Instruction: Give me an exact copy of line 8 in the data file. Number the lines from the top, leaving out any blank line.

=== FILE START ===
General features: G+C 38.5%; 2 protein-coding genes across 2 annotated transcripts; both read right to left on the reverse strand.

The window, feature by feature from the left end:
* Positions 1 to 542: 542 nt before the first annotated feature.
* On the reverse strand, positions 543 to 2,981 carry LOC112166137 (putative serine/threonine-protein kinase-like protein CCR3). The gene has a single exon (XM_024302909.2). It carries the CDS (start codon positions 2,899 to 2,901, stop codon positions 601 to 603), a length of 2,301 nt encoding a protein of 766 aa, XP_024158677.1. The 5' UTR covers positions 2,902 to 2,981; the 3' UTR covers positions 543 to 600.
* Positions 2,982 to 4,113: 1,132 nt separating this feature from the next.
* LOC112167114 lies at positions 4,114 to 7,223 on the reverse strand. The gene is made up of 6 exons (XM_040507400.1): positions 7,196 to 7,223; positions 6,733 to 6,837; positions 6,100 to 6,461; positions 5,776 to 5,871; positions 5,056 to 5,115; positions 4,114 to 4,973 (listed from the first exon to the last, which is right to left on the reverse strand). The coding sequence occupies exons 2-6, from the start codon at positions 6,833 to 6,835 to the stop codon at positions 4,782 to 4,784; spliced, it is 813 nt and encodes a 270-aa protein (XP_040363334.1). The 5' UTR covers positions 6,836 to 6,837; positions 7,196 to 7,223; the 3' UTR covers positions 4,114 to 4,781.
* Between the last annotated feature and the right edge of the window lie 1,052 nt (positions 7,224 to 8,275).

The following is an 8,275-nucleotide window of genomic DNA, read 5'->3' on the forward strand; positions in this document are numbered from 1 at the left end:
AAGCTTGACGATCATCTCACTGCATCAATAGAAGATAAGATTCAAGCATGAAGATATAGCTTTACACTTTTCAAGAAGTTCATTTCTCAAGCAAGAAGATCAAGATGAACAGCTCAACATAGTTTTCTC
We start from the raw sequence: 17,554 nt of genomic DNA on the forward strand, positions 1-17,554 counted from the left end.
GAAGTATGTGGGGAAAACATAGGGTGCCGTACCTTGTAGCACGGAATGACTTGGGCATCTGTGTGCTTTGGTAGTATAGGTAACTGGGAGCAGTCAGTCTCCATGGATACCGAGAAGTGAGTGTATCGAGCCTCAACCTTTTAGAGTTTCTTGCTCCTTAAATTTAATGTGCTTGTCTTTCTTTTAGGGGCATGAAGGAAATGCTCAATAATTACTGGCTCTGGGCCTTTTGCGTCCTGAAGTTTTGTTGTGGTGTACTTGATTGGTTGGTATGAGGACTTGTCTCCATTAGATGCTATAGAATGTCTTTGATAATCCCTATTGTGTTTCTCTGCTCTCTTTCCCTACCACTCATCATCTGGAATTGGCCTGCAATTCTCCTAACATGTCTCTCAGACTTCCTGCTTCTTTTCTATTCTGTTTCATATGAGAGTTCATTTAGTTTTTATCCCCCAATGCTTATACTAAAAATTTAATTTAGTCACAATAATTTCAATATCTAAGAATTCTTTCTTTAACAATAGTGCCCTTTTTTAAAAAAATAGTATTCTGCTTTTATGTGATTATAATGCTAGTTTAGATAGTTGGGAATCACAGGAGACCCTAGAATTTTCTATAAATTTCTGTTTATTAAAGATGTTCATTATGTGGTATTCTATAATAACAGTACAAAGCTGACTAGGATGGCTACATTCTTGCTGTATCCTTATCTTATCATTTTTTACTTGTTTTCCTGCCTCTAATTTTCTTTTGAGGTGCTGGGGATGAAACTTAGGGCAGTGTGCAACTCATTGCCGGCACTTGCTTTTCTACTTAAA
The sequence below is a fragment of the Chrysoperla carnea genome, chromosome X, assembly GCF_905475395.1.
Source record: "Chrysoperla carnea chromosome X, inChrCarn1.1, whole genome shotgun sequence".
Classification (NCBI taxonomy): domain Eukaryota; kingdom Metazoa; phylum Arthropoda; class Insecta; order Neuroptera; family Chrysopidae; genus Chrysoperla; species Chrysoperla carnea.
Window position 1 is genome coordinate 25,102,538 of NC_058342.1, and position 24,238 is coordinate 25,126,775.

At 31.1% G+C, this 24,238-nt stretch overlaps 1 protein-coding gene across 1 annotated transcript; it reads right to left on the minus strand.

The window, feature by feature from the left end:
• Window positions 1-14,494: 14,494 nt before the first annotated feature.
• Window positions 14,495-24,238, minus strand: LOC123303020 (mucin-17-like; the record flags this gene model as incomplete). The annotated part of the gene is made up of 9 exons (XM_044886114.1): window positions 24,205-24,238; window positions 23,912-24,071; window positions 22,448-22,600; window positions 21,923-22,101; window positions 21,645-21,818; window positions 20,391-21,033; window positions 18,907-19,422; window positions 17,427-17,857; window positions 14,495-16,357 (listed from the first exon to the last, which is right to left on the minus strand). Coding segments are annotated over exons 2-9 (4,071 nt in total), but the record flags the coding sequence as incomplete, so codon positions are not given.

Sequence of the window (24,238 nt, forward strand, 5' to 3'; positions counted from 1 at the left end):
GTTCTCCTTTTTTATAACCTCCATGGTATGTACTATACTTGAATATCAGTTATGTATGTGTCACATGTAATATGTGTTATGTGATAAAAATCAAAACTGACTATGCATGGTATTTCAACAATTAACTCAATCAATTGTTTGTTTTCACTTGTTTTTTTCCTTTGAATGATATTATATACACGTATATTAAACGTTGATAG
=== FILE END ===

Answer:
The following is an 8,275-nucleotide window of genomic DNA, read 5'->3' on the forward strand; positions in this document are numbered from 1 at the left end: